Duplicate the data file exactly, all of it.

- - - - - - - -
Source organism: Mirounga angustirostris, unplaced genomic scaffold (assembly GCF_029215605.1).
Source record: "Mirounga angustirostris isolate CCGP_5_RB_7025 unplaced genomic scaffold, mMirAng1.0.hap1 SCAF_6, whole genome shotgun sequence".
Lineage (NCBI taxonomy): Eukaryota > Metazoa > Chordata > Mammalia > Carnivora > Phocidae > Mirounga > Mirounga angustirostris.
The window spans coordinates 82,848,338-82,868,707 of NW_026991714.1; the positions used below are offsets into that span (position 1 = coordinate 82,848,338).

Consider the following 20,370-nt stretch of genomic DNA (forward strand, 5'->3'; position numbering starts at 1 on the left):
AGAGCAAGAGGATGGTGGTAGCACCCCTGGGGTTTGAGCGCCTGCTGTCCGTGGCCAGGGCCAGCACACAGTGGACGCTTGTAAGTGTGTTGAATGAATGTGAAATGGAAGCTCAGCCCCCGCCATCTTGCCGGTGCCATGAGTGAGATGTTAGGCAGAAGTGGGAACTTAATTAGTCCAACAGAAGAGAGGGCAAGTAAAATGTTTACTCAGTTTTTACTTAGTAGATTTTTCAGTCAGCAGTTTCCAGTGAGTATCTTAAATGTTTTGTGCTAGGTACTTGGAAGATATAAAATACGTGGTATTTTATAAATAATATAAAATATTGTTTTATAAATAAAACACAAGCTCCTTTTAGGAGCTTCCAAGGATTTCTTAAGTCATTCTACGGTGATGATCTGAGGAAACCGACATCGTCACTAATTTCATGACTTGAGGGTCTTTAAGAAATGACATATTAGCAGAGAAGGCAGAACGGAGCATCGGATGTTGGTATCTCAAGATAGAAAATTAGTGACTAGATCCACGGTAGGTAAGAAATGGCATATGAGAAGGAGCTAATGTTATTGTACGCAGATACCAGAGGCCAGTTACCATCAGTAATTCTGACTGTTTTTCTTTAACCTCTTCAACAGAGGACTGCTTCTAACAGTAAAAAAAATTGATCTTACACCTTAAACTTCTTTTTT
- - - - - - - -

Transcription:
Source organism: Mirounga angustirostris, unplaced genomic scaffold (assembly GCF_029215605.1).
Source record: "Mirounga angustirostris isolate CCGP_5_RB_7025 unplaced genomic scaffold, mMirAng1.0.hap1 SCAF_6, whole genome shotgun sequence".
Lineage (NCBI taxonomy): Eukaryota > Metazoa > Chordata > Mammalia > Carnivora > Phocidae > Mirounga > Mirounga angustirostris.
The window spans coordinates 82,848,338-82,868,707 of NW_026991714.1; the positions used below are offsets into that span (position 1 = coordinate 82,848,338).

Consider the following 20,370-nt stretch of genomic DNA (forward strand, 5'->3'; position numbering starts at 1 on the left):
AGAGCAAGAGGATGGTGGTAGCACCCCTGGGGTTTGAGCGCCTGCTGTCCGTGGCCAGGGCCAGCACACAGTGGACGCTTGTAAGTGTGTTGAATGAATGTGAAATGGAAGCTCAGCCCCCGCCATCTTGCCGGTGCCATGAGTGAGATGTTAGGCAGAAGTGGGAACTTAATTAGTCCAACAGAAGAGAGGGCAAGTAAAATGTTTACTCAGTTTTTACTTAGTAGATTTTTCAGTCAGCAGTTTCCAGTGAGTATCTTAAATGTTTTGTGCTAGGTACTTGGAAGATATAAAATACGTGGTATTTTATAAATAATATAAAATATTGTTTTATAAATAAAACACAAGCTCCTTTTAGGAGCTTCCAAGGATTTCTTAAGTCATTCTACGGTGATGATCTGAGGAAACCGACATCGTCACTAATTTCATGACTTGAGGGTCTTTAAGAAATGACATATTAGCAGAGAAGGCAGAACGGAGCATCGGATGTTGGTATCTCAAGATAGAAAATTAGTGACTAGATCCACGGTAGGTAAGAAATGGCATATGAGAAGGAGCTAATGTTATTGTACGCAGATACCAGAGGCCAGTTACCATCAGTAATTCTGACTGTTTTTCTTTAACCTCTTCAACAGAGGACTGCTTCTAACAGTAAAAAAAATTGATCTTACACCTTAAACTTCTTTTTT